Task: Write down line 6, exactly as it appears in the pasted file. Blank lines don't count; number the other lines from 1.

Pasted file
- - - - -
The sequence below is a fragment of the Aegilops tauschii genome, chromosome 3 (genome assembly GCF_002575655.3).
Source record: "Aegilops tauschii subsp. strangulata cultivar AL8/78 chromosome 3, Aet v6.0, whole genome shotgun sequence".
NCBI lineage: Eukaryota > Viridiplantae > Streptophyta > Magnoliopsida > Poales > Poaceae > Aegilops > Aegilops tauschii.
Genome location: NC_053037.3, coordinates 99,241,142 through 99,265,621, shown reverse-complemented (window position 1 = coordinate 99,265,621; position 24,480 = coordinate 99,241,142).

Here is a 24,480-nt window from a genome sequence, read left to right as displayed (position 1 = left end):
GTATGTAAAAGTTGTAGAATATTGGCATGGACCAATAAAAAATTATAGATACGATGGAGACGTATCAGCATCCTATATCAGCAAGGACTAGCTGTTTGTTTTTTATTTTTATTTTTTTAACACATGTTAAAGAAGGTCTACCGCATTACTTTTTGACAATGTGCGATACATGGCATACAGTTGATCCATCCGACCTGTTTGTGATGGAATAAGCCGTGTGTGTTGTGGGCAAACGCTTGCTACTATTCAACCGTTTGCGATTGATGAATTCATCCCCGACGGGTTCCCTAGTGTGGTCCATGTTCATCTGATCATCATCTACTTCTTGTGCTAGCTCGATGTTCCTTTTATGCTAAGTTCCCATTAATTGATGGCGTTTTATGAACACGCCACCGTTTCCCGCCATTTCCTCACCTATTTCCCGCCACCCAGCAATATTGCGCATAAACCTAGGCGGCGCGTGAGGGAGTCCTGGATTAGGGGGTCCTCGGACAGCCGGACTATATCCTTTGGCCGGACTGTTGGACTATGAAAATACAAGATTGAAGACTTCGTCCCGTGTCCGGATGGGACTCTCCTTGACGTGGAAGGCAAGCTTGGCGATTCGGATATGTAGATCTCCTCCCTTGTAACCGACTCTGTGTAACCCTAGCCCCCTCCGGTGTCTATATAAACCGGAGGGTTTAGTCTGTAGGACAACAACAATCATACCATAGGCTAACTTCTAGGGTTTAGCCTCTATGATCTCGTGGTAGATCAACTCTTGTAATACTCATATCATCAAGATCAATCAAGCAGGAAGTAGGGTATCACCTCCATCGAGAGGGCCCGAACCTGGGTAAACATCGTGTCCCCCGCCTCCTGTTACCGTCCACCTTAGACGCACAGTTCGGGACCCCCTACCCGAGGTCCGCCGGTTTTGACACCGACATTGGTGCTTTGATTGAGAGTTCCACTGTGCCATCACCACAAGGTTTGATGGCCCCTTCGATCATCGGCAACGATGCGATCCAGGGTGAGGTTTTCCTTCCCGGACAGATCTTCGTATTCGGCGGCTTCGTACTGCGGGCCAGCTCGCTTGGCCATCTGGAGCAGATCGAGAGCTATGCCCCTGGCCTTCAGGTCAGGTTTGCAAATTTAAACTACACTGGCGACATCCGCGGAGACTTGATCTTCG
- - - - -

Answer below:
GTATGTAAAAGTTGTAGAATATTGGCATGGACCAATAAAAAATTATAGATACGATGGAGACGTATCAGCATCCTATATCAGCAAGGACTAGCTGTTTGTTTTTTATTTTTATTTTTTTAACACATGTTAAAGAAGGTCTACCGCATTACTTTTTGACAATGTGCGATACATGGCATACAGTTGATCCATCCGACCTGTTTGTGATGGAATAAGCCGTGTGTGTTGTGGGCAAACGCTTGCTACTATTCAACCGTTTGCGATTGATGAATTCATCCCCGACGGGTTCCCTAGTGTGGTCCATGTTCATCTGATCATCATCTACTTCTTGTGCTAGCTCGATGTTCCTTTTATGCTAAGTTCCCATTAATTGATGGCGTTTTATGAACACGCCACCGTTTCCCGCCATTTCCTCACCTATTTCCCGCCACCCAGCAATATTGCGCATAAACCTAGGCGGCGCGTGAGGGAGTCCTGGATTAGGGGGTCCTCGGACAGCCGGACTATATCCTTTGGCCGGACTGTTGGACTATGAAAATACAAGATTGAAGACTTCGTCCCGTGTCCGGATGGGACTCTCCTTGACGTGGAAGGCAAGCTTGGCGATTCGGATATGTAGATCTCCTCCCTTGTAACCGACTCTGTGTAACCCTAGCCCCCTCCGGTGTCTATATAAACCGGAGGGTTTAGTCTGTAGGACAACAACAATCATACCATAGGCTAACTTCTAGGGTTTAGCCTCTATGATCTCGTGGTAGATCAACTCTTGTAATACTCATATCATCAAGATCAATCAAGCAGGAAGTAGGGTATCACCTCCATCGAGAGGGCCCGAACCTGGGTAAACATCGTGTCCCCCGCCTCCTGTTACCGTCCACCTTAGACGCACAGTTCGGGACCCCCTACCCGAGGTCCGCCGGTTTTGACACCGACATTGGTGCTTTGATTGAGAGTTCCACTGTGCCATCACCACAAGGTTTGATGGCCCCTTCGATCATCGGCAACGATGCGATCCAGGGTGAGGTTTTCCTTCCCGGACAGATCTTCGTATTCGGCGGCTTCGTACTGCGGGCCAGCTCGCTTGGCCATCTGGAGCAGATCGAGAGCTATGCCCCTGGCCTTCAGGTCAGGTTTGCAAATTTAAACTACACTGGCGACATCCGCGGAGACTTGATCTTCG